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SQL Server 2019 on Apple Silicon redux: it actually works

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Output from SELECT @@VERSION;

Last month I wrote a blog post suggesting that it was not possible to get SQL Server 2019 running on Apple Silicon. I hedged my statement by saying you could get Azure SQL Database Edge running in a Docker container instead, but at the time I could not get SQL Server itself to work at all. I tried Docker, I tried QEMU, I tried DOSBox, I tried Parallels, and nothing seemed to work.

And then last Wednesday evening I got it working: SQL Server 2019 was installed and running on Windows Server 2016, on my M1 Max MacBook Pro. Not only did I get it working, but I was also able to run SELECT @@VERSION; inside sqlcmd from the command line. After playing with the Windows network and firewall settings I even got a remote connection from Azure Data Studio.

The secret, as it turns out, was that I had not used the correct CPU emulator when I previously tried QEMU. As I wrote in the original post, the only way I could envisage it working was through CPU emulation. Since the CPU architecture is so radically different between ARM and Intel, each CPU instruction would have to be translated in real time, which is even slower than it sounds.

So, this brings us to the terrible truth: the only way to get this to work right now is to emulate it. In other words, instead of leveraging the same CPU instructions as the host, your emulation software will have to translate every single CPU instruction into the emulated architecture. This is especially slow if you’re coming from CISC, which has by definition a more complex instruction set than RISC. Additionally, depending on the emulator, your code might have to run in user mode as opposed to kernel mode for security reasons, which makes things even slower.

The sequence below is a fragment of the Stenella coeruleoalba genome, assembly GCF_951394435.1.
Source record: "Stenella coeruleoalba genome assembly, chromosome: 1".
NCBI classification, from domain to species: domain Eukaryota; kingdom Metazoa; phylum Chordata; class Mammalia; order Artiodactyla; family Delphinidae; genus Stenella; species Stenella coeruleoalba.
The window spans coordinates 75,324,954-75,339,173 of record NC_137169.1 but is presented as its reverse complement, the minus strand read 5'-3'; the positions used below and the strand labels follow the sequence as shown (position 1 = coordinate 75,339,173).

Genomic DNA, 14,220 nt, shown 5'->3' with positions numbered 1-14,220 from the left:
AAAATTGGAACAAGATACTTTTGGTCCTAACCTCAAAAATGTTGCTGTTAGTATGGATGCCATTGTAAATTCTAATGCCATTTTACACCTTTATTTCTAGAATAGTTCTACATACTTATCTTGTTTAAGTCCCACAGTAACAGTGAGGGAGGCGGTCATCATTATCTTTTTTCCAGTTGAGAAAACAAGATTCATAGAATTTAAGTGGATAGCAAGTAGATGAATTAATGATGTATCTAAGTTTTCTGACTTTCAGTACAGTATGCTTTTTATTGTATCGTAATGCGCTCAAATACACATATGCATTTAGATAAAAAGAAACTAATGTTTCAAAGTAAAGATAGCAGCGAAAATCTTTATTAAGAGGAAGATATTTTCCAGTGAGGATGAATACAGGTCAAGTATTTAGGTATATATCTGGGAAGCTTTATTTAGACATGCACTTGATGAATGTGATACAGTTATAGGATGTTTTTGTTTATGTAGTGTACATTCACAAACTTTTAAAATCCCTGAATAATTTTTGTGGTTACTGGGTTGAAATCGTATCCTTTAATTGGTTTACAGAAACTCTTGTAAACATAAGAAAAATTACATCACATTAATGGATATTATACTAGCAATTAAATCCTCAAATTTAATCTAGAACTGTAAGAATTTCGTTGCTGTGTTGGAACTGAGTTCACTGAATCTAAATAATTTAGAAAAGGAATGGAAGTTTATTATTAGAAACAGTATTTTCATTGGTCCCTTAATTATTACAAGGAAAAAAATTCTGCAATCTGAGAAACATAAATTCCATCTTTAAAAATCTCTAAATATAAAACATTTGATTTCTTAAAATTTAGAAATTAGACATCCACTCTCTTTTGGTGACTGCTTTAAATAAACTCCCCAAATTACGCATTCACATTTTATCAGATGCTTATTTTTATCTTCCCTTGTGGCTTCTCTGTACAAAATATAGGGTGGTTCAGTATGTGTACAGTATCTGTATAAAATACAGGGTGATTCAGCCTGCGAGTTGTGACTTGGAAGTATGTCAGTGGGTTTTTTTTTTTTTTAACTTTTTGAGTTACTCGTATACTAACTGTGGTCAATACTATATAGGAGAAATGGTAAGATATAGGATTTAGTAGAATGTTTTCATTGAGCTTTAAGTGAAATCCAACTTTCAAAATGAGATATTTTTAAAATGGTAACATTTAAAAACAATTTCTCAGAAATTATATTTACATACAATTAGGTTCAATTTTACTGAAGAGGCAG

How did I do it?

The short answer to this is with an emulator called UTM, which itself is an abstraction over QEMU. The trick that I admittedly didn’t try on prior attempts was to use an emulated CPU architecture from 2009, which is the “latest” one that UTM uses.

Ostensibly you would use UTM to run, say, Windows 98 on an iPhone or iPad, because it’s a cool gimmick and it comes with Hearts and Minesweeper. With the release of the M1, it was easy enough for the folks at UTM to release an Apple Silicon version of their emulator for the Mac.

Their recommended x86_64 architecture is this:

  • Standard PC (Q35 + ICH9, 2009) (alias of pc-q35-6.1) (q35)

I used this as the basis of my virtual machine and configured it with two CPU cores, 8GB RAM, and a 127GB virtual hard drive.

For this experiment I first tried Windows 7 just to see if it would work, and when that was successful, I went to Windows Server 2016. Even while it was running on Windows 7, the VM would randomly reboot during particularly heavy operations, like opening Firefox and navigating to a website (I am not exaggerating). To call this sluggish would be kind. To say that the mouse movements were laggy would be high praise.

How reliable is it?

It’s a terrible experience. The virtual CPU seems to be pegged at 100% for almost everything, which makes sense because every single CPU instruction is being emulated in real time. This experience reminds me of when I ran Windows Virtual PC on my G5 iMac, except I think that was marginally quicker than this experience. The boot screen — before Windows even loads — takes about 20 to 30 seconds, and then after I press Ctrl+Alt+Del to log in, another 2 to 3 minutes to display the desktop.

Is it supported?

I would have to say no, and not just because of Microsoft. Apple has not made it easy to get Windows running on their new M1 CPUs to begin with (recall that the Windows 11 Insider for ARM64 that Parallels recommends, is based off their work with Qualcomm), and with no BootCamp to speak of, you’re likely breaking a bunch of licensing rules on both sides.

Summary

Please don’t do this for any other reason than to see it working yourself. Do not run a production workload on UTM. There is no technical support provided by either Apple or Microsoft. Just because it works, doesn’t mean you should do it. Installing Windows alone took over an hour, and it’s just too slow to be practical.

I hope this has been an interesting post all the same. Please share your thoughts in the comments.

3 thoughts on “SQL Server 2019 on Apple Silicon redux: it actually works”

  1. There are a few good reasons to do this. The main one is the learning experience. Often times when doing such exercises, you pick up knowledge of how it works, breaks, and fixes. But, feeding to our inner child, you have not the proud honor of saying “I did what is not supposed to be possible.” Congrats!!!

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